Juliana Anastasoff, MS, has been here before. In the 1980s and 1990s, she was working in health care education and outreach in a Philadelphia hospital when the human immunodeficiency virus (HIV) was running rampant through the United States.
"The science was changing every 90 minutes – you couldn't even get a rest from the day because you had to go home and read so you could figure what you're going to do different about your job the next day,” Anastasoff recalls.
Now, the COVID-19 pandemic is giving Anastasoff, the north-central regional Health Extension Officer for The University of New Mexico’s Health Extension Regional Offices (HERO) program, a sense of déjà vu. “That's kind of the same way that it looked in the first few weeks of this."
For Anastasoff – who describes her job as connecting the UNM Health Sciences Center with the communities she serves – the changes to her daily life were swift and dramatic.
"(My community partners) had immediate concerns in their clinics, in their agencies and in their organizations around transmission and safety," she says.
Anastasoff typically drives many miles a day from her Taos office to the four counties she covers to meet with her partners. But for now, all of those interactions are done through the computer or on the phone – and that makes her job more difficult.
"There's some formula of x amount of personal contact that enables an x amount of productive relationship and trust, distance-wise,” she says. “It's hard trying to keep those accounts balanced."
To continue balancing those accounts, Anastasoff is using her experiences from the HIV crisis to help northern New Mexico communities adapt to this new threat.
As an expert in the social determinants of health, Anastasoff is a resource for helping rural community organizations decide how to respond. She has already advised a small independent library on what precautions to take, how to protect employees and how to organize curbside pickup to stay open.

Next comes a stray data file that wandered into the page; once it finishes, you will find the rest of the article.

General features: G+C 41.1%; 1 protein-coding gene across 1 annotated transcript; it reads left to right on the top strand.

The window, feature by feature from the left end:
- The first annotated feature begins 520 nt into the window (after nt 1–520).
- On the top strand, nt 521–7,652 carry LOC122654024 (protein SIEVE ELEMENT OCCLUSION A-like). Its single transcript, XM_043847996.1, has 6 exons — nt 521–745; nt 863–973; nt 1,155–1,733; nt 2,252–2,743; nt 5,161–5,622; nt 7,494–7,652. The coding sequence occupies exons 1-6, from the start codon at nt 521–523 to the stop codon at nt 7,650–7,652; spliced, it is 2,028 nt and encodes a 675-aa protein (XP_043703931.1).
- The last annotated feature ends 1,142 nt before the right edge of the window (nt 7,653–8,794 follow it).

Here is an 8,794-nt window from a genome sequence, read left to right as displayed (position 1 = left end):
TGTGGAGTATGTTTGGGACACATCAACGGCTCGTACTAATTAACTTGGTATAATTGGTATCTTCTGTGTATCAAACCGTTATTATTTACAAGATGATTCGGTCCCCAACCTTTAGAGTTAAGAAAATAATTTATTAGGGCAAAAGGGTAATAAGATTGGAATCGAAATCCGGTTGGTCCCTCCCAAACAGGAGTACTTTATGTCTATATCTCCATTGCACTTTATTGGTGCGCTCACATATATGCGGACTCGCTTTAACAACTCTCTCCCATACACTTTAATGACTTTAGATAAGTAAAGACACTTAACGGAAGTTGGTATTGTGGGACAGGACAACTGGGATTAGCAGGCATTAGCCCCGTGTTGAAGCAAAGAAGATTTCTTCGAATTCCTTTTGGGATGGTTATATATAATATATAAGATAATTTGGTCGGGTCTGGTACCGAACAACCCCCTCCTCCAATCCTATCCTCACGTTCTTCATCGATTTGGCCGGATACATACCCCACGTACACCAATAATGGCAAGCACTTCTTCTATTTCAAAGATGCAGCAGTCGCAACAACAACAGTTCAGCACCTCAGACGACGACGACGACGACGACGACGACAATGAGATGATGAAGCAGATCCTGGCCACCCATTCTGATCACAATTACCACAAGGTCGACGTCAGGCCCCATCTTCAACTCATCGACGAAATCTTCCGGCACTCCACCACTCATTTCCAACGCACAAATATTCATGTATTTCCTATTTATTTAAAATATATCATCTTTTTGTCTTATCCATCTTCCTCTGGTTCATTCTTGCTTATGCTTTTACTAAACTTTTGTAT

"They really appreciated having rapid access to someone who has a background in public health, infection control and epidemiology to help them think things through to make decisions," she says.
Anastasoff also connects her partners with outside resources, like helping a small clinic quickly get updates from the federal and local governments in order to continue their work. “In almost real time, I was able to get them the revised telehealth regulations from the Feds and the billing codes so they could bill,” she says.
But one thing she did not anticipate was how she could provide more personal assistance to her partners on the frontline of the COVID-12 response.
Anastasoff says phone calls from community colleagues asking for help from the HERO office are often turning into conversations about how they’re coping. "Sometimes I find out that maybe they're not doing so well – that they're feeling overwhelmed and isolated, and some with chronic conditions like anxiety and depression are getting exacerbated," she says.
Had she not already been connected to them through the HERO program, they might not have had access to that level of help, Anastasoff says. "In the evenings now, I'm just extending a lot of peer support," she says. “A lot of it’s texting and humor: ‘Hey, are you doing all right? Haven’t heard from you in a while.’”
Now, she is being asked to join community COVID-19 strategic coalitions. "I can show up with my toolset and the toolset of my virtual colleagues around the state to supplement my gaps,” she says. “And I have the entire Health Sciences Center that I can tap into for other things that might come up that we can't handle out here."
Though she knows that the rural communities she covers are going to be hit hard by this pandemic – and that we’re all in it for the long haul – Anastasoff’s previous experience taught her to be ready.
"That's the way we (HERO’s) all work,” she says. “The relationships we bring from our previous work, our background and the experience that we have gotten over the years is what gets leveraged as a service of UNM HSC to these community and clinical partners who already know us, because they've been working with us a long time."
Anastasoff remembers how the HIV epidemic exposed hidden social and health issues. “Likewise, I'm hopeful that we will come out of COVID-19 knowing how to do a lot of things better, smarter, more thoughtfully and with a deeper sense of how the health of everything and everyone is connected,” she says.
“The months ahead will be a unique opportunity to build on the public awareness, public support and public health literacy we gained as a result of the challenges we are working though right now.”